Some component in my computer emits an annoying high pitched sound, like a constant screetching. I'd really like to dampen the sound while providing enough air flow for the computer. The computer is wedged between my desk and the side of a drawer cabinet, so I can suspend some material there. But everything I tried so far didn't noticably reduce the sound.

I tried blister foil, several sheets of corrogated cardboard and a piece of foam that was unfortunately too small. I even read some scientific studies about high frequency sound insulation, but they are written from an industrial point of view and suggest thick MDF boards as the best insulator.

Before I buy bulky packs of materials that may not work after all, I'd like to ask: Which material that a hobby crafter might have at hand acts well as an acoustic insulator for high frequencies?

P.S.: Of course replacing the problematic component would fix the noise problem, but let's assume that's impossible (at least short term) for the sake of the question.

  • 2
    Dusty cooling fans, tape drives, optical drives, and some hard drives can be problematic over time and should be retired before they fail entirely. Identify the troublemaker by unplugging and replugging one component at a time until you find the offender.
    – Stan
    Oct 15, 2019 at 0:38
  • Sound waves travel through air, which means if there's an opening for ventilation, then the sound is going to come through there. Blocking sound while allowing ventilation is really hard. A simple example is a door in a house: if it's fully closed, the amount of sound-dampening is significantly higher than if it's even slightly ajar. That's because a slightly-ajar door allows air (and sound waves) to flow through the crack, while a completely-closed door stops the air (and sound) flow and requires the sound to travel through the physical door itself. Fixing the computer might be the way to go. Oct 15, 2019 at 18:20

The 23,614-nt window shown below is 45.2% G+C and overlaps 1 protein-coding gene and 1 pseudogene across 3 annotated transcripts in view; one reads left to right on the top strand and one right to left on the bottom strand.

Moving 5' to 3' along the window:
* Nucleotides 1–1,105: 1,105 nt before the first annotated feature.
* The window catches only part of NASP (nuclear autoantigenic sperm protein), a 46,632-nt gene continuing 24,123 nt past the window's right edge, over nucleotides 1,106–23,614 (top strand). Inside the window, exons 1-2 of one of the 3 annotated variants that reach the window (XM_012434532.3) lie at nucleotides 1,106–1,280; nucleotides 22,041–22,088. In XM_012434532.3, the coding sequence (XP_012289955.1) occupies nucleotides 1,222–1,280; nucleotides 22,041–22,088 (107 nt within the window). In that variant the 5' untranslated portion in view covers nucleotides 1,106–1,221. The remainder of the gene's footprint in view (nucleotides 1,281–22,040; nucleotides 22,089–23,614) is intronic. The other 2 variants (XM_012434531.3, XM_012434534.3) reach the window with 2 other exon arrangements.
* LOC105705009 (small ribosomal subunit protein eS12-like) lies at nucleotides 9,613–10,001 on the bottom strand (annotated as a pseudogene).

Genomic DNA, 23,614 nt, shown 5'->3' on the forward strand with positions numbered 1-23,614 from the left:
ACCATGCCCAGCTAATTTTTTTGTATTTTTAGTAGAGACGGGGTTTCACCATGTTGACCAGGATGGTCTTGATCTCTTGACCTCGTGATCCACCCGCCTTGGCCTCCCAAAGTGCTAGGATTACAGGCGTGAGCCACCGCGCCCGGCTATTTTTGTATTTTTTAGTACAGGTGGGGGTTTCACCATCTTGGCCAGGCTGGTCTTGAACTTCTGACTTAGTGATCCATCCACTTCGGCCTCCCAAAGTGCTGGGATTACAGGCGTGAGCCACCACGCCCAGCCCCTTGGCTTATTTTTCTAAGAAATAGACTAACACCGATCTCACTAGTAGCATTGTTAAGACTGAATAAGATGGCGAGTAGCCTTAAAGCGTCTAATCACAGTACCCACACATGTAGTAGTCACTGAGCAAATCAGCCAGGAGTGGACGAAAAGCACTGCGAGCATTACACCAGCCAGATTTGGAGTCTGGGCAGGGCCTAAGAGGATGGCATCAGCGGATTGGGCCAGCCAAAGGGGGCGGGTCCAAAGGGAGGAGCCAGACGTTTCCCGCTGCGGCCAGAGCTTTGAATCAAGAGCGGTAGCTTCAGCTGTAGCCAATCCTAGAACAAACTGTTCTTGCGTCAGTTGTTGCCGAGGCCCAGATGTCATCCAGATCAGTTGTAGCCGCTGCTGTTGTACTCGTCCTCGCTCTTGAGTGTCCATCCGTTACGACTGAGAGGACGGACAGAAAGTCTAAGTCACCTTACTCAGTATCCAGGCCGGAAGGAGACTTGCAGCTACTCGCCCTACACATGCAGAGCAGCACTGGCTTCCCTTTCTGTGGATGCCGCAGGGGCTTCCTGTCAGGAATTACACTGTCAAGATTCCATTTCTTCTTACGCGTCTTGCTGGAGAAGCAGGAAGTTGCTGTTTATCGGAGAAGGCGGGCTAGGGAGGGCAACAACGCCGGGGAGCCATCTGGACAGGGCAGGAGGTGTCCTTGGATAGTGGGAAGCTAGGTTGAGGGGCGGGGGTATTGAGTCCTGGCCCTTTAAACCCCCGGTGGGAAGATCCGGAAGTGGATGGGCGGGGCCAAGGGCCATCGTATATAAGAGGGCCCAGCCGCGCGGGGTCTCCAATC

• Is your computer monitor a flat screen or a CRT? The latter are known to produce a high-pitch sound from the horizontal sweep circuit. Oct 25, 2019 at 4:57
  • 1
    @MikeWaters It's a flat screen. The sound comes from the actual computer case without a doubt.
    – Elmy
    Oct 25, 2019 at 5:06
  • In that case, what @Stan said is good. In my experience, it is most likely a fan. Oct 25, 2019 at 14:41

5 Answers 5


Usually, a high-pitched sound from electronics is due to something resonating. It may well be possible to kill the sound at source by breaking the resonance. If a component is emitting sound due to magnetostriction you can dampen the oscillation.

I have had success in the past by simply putting a blob of blu-tack or similar substance on the offending component.
If you can't identify the component or it is likely to be too hot, try parts of the circuit board itself. Often it will be the metal case of the power supply that is resonating, blu-tack will easily kill that source of noise.

This was a very common trick back in the days of 8-bit computers. Also, the line transformers of old CRT TVs could be susceptible to magnetostriction but at least the volume of the whistle could be reduced.


Note: I think there is not much you can do to lower that sound. I mean something really practical. I do not have experience with noise-reducing headphones, and I do not know if they are suitable for those frequencies.